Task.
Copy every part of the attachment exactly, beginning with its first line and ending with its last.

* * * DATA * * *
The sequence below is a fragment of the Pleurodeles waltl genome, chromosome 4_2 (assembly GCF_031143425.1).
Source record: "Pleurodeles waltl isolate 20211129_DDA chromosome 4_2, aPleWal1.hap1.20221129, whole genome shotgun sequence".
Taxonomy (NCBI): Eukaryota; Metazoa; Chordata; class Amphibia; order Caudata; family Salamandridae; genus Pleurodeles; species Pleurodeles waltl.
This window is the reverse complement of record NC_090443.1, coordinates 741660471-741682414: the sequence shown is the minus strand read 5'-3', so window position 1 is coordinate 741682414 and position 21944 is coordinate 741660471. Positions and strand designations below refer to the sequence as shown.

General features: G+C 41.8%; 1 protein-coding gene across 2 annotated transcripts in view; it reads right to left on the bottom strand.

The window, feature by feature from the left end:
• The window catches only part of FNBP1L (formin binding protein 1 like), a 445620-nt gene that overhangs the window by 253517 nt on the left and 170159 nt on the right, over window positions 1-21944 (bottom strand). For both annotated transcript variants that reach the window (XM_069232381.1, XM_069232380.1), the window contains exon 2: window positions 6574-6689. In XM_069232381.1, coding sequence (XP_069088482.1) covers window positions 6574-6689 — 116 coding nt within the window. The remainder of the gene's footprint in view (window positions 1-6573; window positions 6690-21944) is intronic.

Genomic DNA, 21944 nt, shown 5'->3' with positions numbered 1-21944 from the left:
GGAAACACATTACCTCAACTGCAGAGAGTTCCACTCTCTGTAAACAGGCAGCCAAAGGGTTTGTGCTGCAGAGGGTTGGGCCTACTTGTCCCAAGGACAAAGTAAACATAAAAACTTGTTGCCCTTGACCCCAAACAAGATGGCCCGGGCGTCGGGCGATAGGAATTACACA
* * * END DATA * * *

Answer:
The sequence below is a fragment of the Pleurodeles waltl genome, chromosome 4_2 (assembly GCF_031143425.1).
Source record: "Pleurodeles waltl isolate 20211129_DDA chromosome 4_2, aPleWal1.hap1.20221129, whole genome shotgun sequence".
Taxonomy (NCBI): Eukaryota; Metazoa; Chordata; class Amphibia; order Caudata; family Salamandridae; genus Pleurodeles; species Pleurodeles waltl.
This window is the reverse complement of record NC_090443.1, coordinates 741660471-741682414: the sequence shown is the minus strand read 5'-3', so window position 1 is coordinate 741682414 and position 21944 is coordinate 741660471. Positions and strand designations below refer to the sequence as shown.

General features: G+C 41.8%; 1 protein-coding gene across 2 annotated transcripts in view; it reads right to left on the bottom strand.

The window, feature by feature from the left end:
• The window catches only part of FNBP1L (formin binding protein 1 like), a 445620-nt gene that overhangs the window by 253517 nt on the left and 170159 nt on the right, over window positions 1-21944 (bottom strand). For both annotated transcript variants that reach the window (XM_069232381.1, XM_069232380.1), the window contains exon 2: window positions 6574-6689. In XM_069232381.1, coding sequence (XP_069088482.1) covers window positions 6574-6689 — 116 coding nt within the window. The remainder of the gene's footprint in view (window positions 1-6573; window positions 6690-21944) is intronic.

Genomic DNA, 21944 nt, shown 5'->3' with positions numbered 1-21944 from the left:
GGAAACACATTACCTCAACTGCAGAGAGTTCCACTCTCTGTAAACAGGCAGCCAAAGGGTTTGTGCTGCAGAGGGTTGGGCCTACTTGTCCCAAGGACAAAGTAAACATAAAAACTTGTTGCCCTTGACCCCAAACAAGATGGCCCGGGCGTCGGGCGATAGGAATTACACA